predicting how well individuals can probably play a range of different sports given
their level of physical fitness. But physical fitness is also, in part, an outcome of
participation in physically demanding exercise. Similarly, the verbal, quantitative,
and nonverbal reasoning abilities measured by CogAT are developed through
participation in challenging learning activities.
IOWA Score Profile & Graph
This table lists the student’s scores for each Iowa Assessments test taken. Unique to
Iowa Assessments/CogAT combined reports, this report can include predicted national
percentile ranks (PRNR) and difference scores based on the student’s CogAT scores.
The types of scores listed are chosen when the report is ordered. The student’s national
percentile rank (NPR) for each test and composite score displays in the bar graph, which
is a convenient way to view the student’s score profile and to determine in which areas
the student’s achievement seems strongest and weakest.
CogAT Score Profile & Graph
In the box under Iowa Assessments results, CogAT scores and information are
presented. The form, level, and test date are listed at the top of the left column. The
second column shows the raw score for age percentile ranks (APR), and age
stanines (AS) for each battery and the composite. These scores are based on the
student’s age at the time of CogAT testing. This column also provides the student’s
grade percentile ranks (GPR) and grade stanines (GS) for each battery and the
composite, based on CogAT grade norms. The student’s age percentile rank (APR)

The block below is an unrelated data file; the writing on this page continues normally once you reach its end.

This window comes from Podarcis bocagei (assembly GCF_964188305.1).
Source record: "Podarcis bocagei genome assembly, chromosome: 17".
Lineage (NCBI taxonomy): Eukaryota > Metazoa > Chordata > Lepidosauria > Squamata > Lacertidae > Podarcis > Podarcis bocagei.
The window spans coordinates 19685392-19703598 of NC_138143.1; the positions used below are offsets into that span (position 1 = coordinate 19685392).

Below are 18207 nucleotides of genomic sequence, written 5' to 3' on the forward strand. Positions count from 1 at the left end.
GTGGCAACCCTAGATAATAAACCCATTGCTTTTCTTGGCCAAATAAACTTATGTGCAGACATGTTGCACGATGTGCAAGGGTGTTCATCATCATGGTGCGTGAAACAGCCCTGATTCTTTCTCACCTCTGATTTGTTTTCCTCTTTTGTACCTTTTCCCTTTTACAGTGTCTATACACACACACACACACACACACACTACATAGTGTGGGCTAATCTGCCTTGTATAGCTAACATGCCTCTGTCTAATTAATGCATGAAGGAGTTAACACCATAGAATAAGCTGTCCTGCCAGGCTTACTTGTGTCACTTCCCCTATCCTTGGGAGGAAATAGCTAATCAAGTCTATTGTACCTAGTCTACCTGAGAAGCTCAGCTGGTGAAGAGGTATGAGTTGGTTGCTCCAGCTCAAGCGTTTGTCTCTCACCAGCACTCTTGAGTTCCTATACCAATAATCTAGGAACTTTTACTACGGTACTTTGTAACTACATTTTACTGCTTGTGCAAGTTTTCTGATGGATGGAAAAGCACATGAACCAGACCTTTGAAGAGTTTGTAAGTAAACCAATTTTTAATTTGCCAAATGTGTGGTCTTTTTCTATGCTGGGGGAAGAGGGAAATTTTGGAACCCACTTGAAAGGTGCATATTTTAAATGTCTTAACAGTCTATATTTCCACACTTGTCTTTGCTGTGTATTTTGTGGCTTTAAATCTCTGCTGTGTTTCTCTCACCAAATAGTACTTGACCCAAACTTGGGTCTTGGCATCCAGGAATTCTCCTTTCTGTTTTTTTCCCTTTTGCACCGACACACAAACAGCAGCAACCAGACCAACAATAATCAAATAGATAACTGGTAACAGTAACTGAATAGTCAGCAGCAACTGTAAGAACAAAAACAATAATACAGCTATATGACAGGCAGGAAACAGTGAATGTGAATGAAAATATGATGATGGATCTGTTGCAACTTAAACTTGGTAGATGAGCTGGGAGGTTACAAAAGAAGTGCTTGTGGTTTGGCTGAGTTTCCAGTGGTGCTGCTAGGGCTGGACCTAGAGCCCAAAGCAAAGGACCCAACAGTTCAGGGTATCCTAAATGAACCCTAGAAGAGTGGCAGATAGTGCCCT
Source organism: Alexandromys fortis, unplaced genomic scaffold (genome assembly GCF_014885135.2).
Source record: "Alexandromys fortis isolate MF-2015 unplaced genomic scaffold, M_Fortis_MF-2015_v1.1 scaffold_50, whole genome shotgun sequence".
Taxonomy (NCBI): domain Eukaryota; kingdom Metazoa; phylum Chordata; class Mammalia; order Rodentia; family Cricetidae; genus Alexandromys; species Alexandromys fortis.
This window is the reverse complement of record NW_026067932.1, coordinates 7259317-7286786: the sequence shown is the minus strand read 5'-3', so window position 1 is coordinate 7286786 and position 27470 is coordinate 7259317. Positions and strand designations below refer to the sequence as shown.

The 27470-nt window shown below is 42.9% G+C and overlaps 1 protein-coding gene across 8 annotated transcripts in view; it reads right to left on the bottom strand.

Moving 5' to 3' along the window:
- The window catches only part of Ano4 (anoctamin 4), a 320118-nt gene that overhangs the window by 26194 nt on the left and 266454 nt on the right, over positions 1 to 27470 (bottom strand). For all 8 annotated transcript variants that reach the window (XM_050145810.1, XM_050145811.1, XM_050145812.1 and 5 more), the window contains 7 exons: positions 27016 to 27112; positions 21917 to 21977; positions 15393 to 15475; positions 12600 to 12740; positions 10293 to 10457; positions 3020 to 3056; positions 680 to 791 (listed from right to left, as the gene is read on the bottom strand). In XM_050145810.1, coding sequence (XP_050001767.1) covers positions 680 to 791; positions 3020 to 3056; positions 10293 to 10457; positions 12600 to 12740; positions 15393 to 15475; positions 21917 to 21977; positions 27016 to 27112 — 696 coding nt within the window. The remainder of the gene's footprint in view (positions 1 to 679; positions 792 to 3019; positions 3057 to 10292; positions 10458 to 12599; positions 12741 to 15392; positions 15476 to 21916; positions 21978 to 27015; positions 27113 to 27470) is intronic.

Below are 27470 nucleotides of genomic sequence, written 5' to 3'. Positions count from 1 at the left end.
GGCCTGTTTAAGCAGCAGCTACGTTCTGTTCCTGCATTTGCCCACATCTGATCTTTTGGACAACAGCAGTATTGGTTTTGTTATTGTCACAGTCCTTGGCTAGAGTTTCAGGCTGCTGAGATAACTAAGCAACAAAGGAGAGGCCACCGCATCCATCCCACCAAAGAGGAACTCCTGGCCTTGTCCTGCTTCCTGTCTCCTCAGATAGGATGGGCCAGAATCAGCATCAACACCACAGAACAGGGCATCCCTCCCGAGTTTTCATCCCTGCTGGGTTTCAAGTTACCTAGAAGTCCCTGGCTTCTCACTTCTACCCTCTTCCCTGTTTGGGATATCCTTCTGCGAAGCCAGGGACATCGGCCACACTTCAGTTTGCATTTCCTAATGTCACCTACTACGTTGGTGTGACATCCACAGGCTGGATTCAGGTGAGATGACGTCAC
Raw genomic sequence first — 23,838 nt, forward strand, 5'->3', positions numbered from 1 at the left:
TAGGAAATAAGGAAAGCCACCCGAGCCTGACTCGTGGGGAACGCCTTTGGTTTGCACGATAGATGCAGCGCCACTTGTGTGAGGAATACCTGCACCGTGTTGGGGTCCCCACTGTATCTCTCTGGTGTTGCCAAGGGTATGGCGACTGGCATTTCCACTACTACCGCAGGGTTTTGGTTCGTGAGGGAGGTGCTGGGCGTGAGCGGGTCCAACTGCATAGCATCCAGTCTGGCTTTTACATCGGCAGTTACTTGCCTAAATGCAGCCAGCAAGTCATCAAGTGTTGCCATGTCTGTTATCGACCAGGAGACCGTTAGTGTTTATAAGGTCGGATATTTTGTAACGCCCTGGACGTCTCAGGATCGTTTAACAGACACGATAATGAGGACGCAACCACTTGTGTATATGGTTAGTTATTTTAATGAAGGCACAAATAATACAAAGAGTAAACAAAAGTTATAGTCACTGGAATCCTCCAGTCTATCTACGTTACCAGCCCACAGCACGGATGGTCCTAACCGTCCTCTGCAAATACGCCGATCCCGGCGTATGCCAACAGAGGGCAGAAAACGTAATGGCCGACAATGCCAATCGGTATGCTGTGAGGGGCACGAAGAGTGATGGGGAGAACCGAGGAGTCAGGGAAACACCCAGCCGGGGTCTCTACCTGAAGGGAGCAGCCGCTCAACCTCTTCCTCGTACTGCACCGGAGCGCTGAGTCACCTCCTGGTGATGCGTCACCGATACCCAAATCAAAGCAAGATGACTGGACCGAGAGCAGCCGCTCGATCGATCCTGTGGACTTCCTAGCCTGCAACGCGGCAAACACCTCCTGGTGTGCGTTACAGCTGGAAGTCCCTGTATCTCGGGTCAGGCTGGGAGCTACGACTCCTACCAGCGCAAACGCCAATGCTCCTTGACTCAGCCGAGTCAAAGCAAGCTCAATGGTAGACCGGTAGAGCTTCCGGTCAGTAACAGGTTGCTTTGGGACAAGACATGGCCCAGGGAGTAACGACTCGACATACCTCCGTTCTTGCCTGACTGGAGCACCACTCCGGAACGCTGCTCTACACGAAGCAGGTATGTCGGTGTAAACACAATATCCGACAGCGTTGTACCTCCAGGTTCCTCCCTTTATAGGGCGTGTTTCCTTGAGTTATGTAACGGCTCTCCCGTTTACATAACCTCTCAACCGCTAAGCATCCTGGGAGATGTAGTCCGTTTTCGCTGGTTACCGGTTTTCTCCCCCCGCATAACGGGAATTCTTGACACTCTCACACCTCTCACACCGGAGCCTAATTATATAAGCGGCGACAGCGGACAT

for each battery and the composite score are displayed in the bar graph, which is a
convenient way to view the student’s CogAT score profile to determine how the
student performed on each battery and the test as a whole.
Comparing Predicted and Observed Achievement
Ability scores from the CogAT are used to predict achievement scores on the
Iowa Assessments. In the sample, the student’s predicted national percentile
rank (PNPR) for Reading was 92%. The student’s national percentile rank
(NPR) for Reading was 99%. (The student was predicted to score higher than
92% of the students in the reference group, but the student scored 99% higher
than the students in the reference group.) The student’s actual achievement
was fairly consistent with the predicted achievement which means that
achievement was not significantly higher or lower than predicted in the subject
*When comparing predicted scores and actual scores, look for any areas with a
significant discrepancy between the scores. If a student’s actual achievement
is significantly lower than the predicted achievement in a particular subject
area, that may indicate a need for improvement in that subject. At that time, it
is important to look at previous test scores, grades, classroom performance,
motivation, and other pertinent factors.
Interpretive Information for Iowa
The narrative provides information to help teachers and
parents understand the information presented in the
report. A description of the meaning of three ranges of
national percentile ranks (NPR) is presented.